Author:
Melody Casey
Subject:
Arts Education
Material Type:
Lesson Plan
Level:
Upper Primary
Grade:
5
Tags:
  • GEDB
  • Global Education
    License:
    Creative Commons Attribution Non-Commercial
    Language:
    English

    Education Standards

    GEDB Focus on World Pottery: Exploring Culture and Focus on Form (Lesson 2 of 3)

    GEDB Focus on World Pottery: Exploring Culture and Focus on Form (Lesson 2 of 3)

    Overview

    In this lesson, the students will examine a variety of pottery forms; discuss their meanings, functions, and the different cultures that created them. This lesson will explore ways that pottery characteristics can give clues about how the forms were used in the past and their value based on the cultures that created them. We will also include the pottery made by the students in the first class to compare their choices for form, function and discuss if their ideas were influenced from their past knowledge of pottery. We will discuss, compare and critique each group’s responses. This lesson was developed by Belinda Coston as part of their completion of the North Carolina Global Educator Digital Badge program. This lesson plan has been vetted at the local and state level for standards alignment, Global Education focus, and content accuracy.

    Lesson Plan

    Description

    In this lesson, the students will examine a variety of pottery forms; discuss their meanings, functions, and the different cultures that created them. This lesson will explore ways that pottery characteristics can give clues about how the forms were used in the past and their value based on the cultures that created them. We will also include the pottery made by the students in the first class to compare their choices for form, function and discuss if their ideas were influenced from their past knowledge of pottery. 5. CX.1.5 Explain how traditions and values influence ideas, issues and themes found in art. We will discuss, compare and critique each group’s responses.

     

    Content

    Student Engagement/Motivation

    The students will be grouped by table to look at and discuss the pottery forms we made in the first lesson.(they will look at forms from groups other than their own) Review what we learned in the last class: What did we make? How did we make it? What characteristics  were  used to create the pottery form?  What is its function?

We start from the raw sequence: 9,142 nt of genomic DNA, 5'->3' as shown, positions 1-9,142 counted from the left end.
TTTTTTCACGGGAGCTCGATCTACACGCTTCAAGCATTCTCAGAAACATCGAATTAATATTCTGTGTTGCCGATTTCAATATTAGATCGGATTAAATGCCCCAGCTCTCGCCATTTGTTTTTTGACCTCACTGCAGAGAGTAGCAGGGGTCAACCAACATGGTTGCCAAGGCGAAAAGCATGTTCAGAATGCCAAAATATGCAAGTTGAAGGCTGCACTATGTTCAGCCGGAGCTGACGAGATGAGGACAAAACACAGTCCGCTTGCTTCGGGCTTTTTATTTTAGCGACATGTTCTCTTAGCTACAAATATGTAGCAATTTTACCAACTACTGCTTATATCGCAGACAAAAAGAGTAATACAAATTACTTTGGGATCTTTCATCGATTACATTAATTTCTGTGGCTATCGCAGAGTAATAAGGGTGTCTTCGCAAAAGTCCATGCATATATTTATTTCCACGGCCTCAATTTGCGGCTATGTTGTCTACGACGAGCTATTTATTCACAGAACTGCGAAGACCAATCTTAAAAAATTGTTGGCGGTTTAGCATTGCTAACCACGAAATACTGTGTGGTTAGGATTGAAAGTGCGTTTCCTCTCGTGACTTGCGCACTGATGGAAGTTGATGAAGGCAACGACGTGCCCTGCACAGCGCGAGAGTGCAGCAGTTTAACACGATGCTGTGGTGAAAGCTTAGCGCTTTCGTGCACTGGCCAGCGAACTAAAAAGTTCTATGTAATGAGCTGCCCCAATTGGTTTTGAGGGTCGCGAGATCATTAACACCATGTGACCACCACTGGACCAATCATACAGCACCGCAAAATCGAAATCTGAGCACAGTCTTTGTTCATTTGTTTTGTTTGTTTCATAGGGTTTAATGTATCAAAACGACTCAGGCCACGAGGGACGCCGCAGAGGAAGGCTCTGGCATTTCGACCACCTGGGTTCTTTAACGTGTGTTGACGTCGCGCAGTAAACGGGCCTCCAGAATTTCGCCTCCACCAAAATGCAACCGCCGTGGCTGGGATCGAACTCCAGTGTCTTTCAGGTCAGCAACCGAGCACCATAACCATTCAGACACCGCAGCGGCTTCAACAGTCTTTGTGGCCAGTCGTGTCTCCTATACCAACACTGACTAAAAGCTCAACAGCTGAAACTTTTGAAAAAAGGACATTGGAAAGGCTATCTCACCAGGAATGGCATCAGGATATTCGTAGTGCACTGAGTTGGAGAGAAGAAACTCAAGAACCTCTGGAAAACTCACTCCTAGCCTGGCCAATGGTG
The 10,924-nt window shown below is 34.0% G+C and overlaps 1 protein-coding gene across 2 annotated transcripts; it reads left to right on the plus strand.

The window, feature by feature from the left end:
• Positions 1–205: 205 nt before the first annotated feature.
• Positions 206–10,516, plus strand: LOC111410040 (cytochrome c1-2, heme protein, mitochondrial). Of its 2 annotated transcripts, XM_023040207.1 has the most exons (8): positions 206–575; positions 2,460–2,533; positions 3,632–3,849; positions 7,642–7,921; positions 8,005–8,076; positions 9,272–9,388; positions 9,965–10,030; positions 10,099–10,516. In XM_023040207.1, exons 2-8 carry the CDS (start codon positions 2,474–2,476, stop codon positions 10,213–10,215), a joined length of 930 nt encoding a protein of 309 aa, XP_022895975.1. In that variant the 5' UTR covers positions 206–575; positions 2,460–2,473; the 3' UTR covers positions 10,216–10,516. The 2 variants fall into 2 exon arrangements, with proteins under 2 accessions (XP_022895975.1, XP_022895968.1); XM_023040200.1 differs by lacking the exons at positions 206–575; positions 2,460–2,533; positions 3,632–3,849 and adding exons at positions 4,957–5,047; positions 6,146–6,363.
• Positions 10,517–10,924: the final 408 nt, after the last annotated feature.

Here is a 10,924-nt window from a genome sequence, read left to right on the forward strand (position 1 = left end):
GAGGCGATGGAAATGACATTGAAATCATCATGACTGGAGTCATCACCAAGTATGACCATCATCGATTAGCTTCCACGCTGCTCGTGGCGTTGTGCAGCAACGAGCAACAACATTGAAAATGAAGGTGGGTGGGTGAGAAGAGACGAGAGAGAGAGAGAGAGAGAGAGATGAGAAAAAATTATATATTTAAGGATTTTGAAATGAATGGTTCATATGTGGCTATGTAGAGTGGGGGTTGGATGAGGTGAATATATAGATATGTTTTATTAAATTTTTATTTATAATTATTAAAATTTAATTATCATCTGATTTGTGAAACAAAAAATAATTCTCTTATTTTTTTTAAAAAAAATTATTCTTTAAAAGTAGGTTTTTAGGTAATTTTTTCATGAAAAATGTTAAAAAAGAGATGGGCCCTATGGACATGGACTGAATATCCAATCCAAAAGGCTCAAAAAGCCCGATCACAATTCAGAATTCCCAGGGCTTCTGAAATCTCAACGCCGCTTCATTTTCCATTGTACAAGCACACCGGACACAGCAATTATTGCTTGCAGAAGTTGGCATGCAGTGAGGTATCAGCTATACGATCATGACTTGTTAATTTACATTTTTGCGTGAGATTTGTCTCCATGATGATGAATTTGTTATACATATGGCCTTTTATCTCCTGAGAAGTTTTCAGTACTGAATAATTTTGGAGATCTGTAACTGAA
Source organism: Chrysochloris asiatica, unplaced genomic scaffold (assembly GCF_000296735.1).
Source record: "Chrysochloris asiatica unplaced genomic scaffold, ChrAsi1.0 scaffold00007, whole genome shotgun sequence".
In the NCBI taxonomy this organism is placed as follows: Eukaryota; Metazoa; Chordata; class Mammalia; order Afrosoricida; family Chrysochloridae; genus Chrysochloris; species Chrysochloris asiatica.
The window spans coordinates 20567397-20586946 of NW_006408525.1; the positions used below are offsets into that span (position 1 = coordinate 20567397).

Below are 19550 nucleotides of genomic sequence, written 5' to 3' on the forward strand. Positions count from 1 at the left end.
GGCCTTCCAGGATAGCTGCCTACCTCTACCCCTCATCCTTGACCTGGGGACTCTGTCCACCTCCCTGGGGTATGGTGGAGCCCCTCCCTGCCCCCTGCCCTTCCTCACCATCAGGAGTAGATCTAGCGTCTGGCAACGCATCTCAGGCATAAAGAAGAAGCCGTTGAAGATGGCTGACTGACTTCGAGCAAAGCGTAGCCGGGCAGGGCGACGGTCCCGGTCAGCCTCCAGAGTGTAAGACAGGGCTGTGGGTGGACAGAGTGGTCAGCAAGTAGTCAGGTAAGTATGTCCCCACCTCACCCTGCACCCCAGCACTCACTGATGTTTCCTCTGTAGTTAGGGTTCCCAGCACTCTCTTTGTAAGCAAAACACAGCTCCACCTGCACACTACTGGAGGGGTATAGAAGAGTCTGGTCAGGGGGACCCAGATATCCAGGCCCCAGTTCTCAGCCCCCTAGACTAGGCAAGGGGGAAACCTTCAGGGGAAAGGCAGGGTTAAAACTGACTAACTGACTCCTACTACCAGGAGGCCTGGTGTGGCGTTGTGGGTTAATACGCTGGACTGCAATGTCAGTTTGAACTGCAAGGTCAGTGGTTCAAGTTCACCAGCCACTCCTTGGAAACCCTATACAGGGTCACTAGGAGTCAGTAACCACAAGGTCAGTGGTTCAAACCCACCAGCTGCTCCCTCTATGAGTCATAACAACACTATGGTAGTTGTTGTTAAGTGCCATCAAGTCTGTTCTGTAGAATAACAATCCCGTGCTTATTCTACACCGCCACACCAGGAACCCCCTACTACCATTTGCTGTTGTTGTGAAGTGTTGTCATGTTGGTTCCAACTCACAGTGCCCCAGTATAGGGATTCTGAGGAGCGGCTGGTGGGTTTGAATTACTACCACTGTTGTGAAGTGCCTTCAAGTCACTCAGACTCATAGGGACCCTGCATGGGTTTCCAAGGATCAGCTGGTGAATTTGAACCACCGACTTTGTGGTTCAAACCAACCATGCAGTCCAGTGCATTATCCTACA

As a class, we will discuss these questions out loud: What do you think influenced the choice of forms/function made by the groups? Are there similarities and differences between the forms made by the different groups in the class?  All answers are accepted for discussion.

    The students will engage in small group work to look at pictures of pottery forms from other cultures.

    (See specific culture forms worksheet)

     

    Learning Targets and Criteria for Success

    Students will be able to:

    • recognize pottery forms created from different cultures.

    • identify how pottery artworks reflect specific value and history of different artist and different cultures.

    • recognize the importance of their own personal choices and experiences and how it reflects the artthey make.

     

    Supplies/Resources

    6 Net books for research

    http://native-american-indian-facts.com/Native-American-Indian-Art-Facts/Native-American-Indian-Pottery-Facts.html

    Analyze/Categorize worksheet

    Pictures and characteristics of pottery from selected cultures

    Previously made pottery forms

     

    Learning Tasks and Practice

    Students will be given a chart worksheet and six picture cards (CC1) to analyze and categorize different pottery forms, their characteristics, functions and cultures. The pottery characteristics worksheet (Worksheet 1) will also be used to describe the forms (on the picture cards).  Each table (small group of students, will use a chrome book to research the forms on the picture card) and list details about three of the six  pictures (time restraints allowed) based on the characteristics of the form, the culture it derives from, its function/purpose and type of form. Through Google, they will research the history, personal influences and values that contribute to each culture’s pottery creation.